For HJ solar cell simulation, the device structure was indium tin oxide (ITO)/(n) a-Si/(i) a-Si/(p) c-Si/Al back surface field (Al-BSF). The main properties of the layers in the device structure were obtained by experimental characterization of each layer. The (i) and (n) a-Si:H thicknesses were 5 and 10 nm, respectively. ITO film with a thickness of 90 nm was deposited using electron-gun evaporation in order to enhance the lateral conductivity and minimize reflection losses. Al film with a thickness of 5 μm was sputtered on the wafer backside and annealed at 800°C for 30 s.

The film thickness was evaluated by using an alpha-step profiler. The wafer minority carrier lifetime was measured using quasi-steady-state photoconductance (QSSPC) system. The texture morphologies were observed by scanning electron microscopy (SEM) and high resolution transmission electron microscopy (HRTEM).

3. Results and Discussion

Figure 1 shows the SEM micrographs and surface profiles of the wafers etched for 0–120 min. Pyramids are formed as the etching rate in a orientation is far higher than that in a orientation [23, 24]. The pyramids size increases with increasing the etching time and seems to reach the maximum at 90 min. Further increasing of the etching time to 120 min leads to overetching which reduces the pyramids size. It is worth noticing that, from the surface profiles, the edges of the pyramids are not smooth but rather contain several smaller subpyramids. We define a “turning point” as the point at the mountain or the valley of a pyramid with a base width larger than 1 μm. The numbers of the counted turning points, which are also labeled in the figure, are 0, 17, 21, 45, and 33 for the wafers etched for 0, 30, 60, 90, and 120 min, respectively. Note that the 90 min etched wafers thus have not only the highest surface roughness but also the largest number of turning points.

Figure 2 shows the carrier lifetime of the wafers with different etching times and passivation methods. In particular, the a-Si:H passivation is compared to the iodine-ethanol solution passivation, which is generally used to evaluate the optimal passivation conditions. It can be seen that, without any passivation, all the carrier lifetimes of the wafers are low, in the range of 25–50 μs, due to high amount of surface dangling bonds. The effect of the etching time is thus covered. Considering the wafers with iodine-ethanol solution passivation, the lifetime is significantly higher than that of the unpassivated wafers and increases from 148 through 325, 321, and 153 to 225 μs when the etching time increases from 0 to 120 min. The low values of the nonetched wafers result from the lack of saw damage removal, while the lifetime variation between the etched wafers could be related to increased surface defect states due to expanded surface area and decreased mobility due to the increased roughness [25]. The lifetimes of the wafers with a-Si:H thin-film passivation are similar to the wafers with iodine-ethanol solution passivation at the etching time of 0, 30, and 60 min, and this implies the high passivation quality of our a-Si:H films. Nevertheless, the difference of the lifetimes between the wafers with the two passivation methods at 90 min becomes larger, suggesting a significantly weakened passivation capability of a-Si:H compared to iodine-ethanol solution passivation.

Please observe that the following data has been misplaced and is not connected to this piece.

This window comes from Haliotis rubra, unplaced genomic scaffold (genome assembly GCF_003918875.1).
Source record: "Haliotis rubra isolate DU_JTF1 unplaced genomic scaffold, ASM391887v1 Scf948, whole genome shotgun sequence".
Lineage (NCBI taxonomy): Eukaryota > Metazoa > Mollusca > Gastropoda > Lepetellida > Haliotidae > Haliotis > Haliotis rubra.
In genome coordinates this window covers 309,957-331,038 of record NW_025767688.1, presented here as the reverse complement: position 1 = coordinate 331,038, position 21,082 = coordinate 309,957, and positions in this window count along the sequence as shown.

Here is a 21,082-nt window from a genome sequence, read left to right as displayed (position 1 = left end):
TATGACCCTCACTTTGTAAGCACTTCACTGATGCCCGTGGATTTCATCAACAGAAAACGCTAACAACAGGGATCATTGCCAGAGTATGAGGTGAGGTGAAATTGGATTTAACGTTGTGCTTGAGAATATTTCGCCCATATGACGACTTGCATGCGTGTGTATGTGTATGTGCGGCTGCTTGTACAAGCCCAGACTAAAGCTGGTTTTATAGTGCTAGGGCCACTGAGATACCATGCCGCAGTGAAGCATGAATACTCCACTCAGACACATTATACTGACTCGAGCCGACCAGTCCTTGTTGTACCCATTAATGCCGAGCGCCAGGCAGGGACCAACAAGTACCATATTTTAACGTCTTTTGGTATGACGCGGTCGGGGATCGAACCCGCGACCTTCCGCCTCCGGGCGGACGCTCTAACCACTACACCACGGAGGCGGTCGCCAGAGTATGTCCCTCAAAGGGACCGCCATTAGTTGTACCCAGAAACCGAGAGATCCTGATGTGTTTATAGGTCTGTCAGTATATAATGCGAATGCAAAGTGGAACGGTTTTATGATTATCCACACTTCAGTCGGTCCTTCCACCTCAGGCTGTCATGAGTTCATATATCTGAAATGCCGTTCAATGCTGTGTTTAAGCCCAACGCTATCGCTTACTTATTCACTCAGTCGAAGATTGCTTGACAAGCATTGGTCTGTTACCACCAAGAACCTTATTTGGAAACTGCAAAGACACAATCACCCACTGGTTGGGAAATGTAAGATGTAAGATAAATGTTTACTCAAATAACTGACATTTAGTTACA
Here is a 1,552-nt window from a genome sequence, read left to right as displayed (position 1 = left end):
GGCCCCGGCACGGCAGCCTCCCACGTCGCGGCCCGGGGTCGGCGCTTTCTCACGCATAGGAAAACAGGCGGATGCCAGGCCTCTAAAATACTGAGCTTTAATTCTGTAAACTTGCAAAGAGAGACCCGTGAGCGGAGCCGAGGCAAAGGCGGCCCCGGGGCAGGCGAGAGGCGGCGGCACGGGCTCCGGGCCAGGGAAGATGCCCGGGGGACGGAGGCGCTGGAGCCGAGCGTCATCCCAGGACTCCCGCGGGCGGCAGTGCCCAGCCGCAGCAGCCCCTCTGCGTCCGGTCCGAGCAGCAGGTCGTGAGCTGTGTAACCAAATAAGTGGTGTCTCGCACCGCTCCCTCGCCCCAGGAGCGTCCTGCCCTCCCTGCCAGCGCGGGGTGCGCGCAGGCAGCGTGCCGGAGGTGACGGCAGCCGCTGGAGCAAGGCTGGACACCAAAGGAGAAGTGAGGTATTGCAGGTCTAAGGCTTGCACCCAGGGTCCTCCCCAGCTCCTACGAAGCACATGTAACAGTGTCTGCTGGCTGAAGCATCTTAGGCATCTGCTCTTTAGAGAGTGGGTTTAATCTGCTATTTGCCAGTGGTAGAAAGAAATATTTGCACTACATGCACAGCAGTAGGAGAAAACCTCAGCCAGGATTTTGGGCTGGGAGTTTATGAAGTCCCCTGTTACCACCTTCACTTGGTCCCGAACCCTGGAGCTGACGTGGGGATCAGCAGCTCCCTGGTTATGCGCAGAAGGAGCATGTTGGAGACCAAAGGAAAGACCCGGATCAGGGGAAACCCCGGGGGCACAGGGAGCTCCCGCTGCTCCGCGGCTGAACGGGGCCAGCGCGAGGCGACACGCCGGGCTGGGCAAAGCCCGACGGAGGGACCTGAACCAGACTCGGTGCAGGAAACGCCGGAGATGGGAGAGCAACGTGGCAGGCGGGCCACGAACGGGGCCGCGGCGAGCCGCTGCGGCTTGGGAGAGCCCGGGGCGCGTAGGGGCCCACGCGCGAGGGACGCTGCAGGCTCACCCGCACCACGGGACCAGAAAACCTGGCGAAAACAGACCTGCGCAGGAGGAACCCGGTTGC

Figure 3 shows schematic diagrams of surface passivation using iodine-ethanol solution and a-Si:H thin-film. As shown in Figure 3(b), a large number of dangling bonds exist on the surface of a wafer. During the iodine-ethanol solution passivation process, the surface dangling bonds () are removed, according to Detailed information can be found in [26]. Since ethanol is liquid phase, it could uniformly contact with wafer surfaces and provide great passivation quality, as shown in Figure 3(c). On the other hand, silicon and hydrogen atoms are solid phase, so that they might irregularly deposit on the wafer surfaces, as is shown in Figure 3(d). The passivation quality especially at the mountain and valley regions is expected to be reduced. In other words, a-Si:H is assumed to have a lower passivation capability for a wafer having more mountains or valleys (i.e., more turning points). Therefore, this possibly explains the lower lifetime of the 90 min etched wafer with a-Si:H passivation as compared to that with iodine-ethanol passivation.

The cross-sectional morphologies of the etched wafers are investigated, and they show similar results without distinguishable difference. As a representative, Figure 4 shows the TEM cross-sectional images of a pyramid on surfaces of the 90 min etched wafer with a-Si:H passivation. Figures 4(a) and 4(b) confirm (i) difficulty of deposition of a-Si:H on the mountain and valley regions, where the interfaces between a-Si:H and wafer are deteriorate, and (ii) nonuniform thickness, which can be a severe problem for a HJ solar cell since the a-Si:H layer is typically very thin. Even small thickness variation may result in large deviation from the optimal passivation condition. In addition, a-Si:H deposited at the mountains and valleys can possibly have low film properties, which is reported to be detrimental to final device performance [27]. On the contrary, the hillside region shows a clear interface between wafer and a-Si:H, as shown in Figure 4(c). Therefore, these TEM images support the mechanism of a-Si:H passivation proposed previously.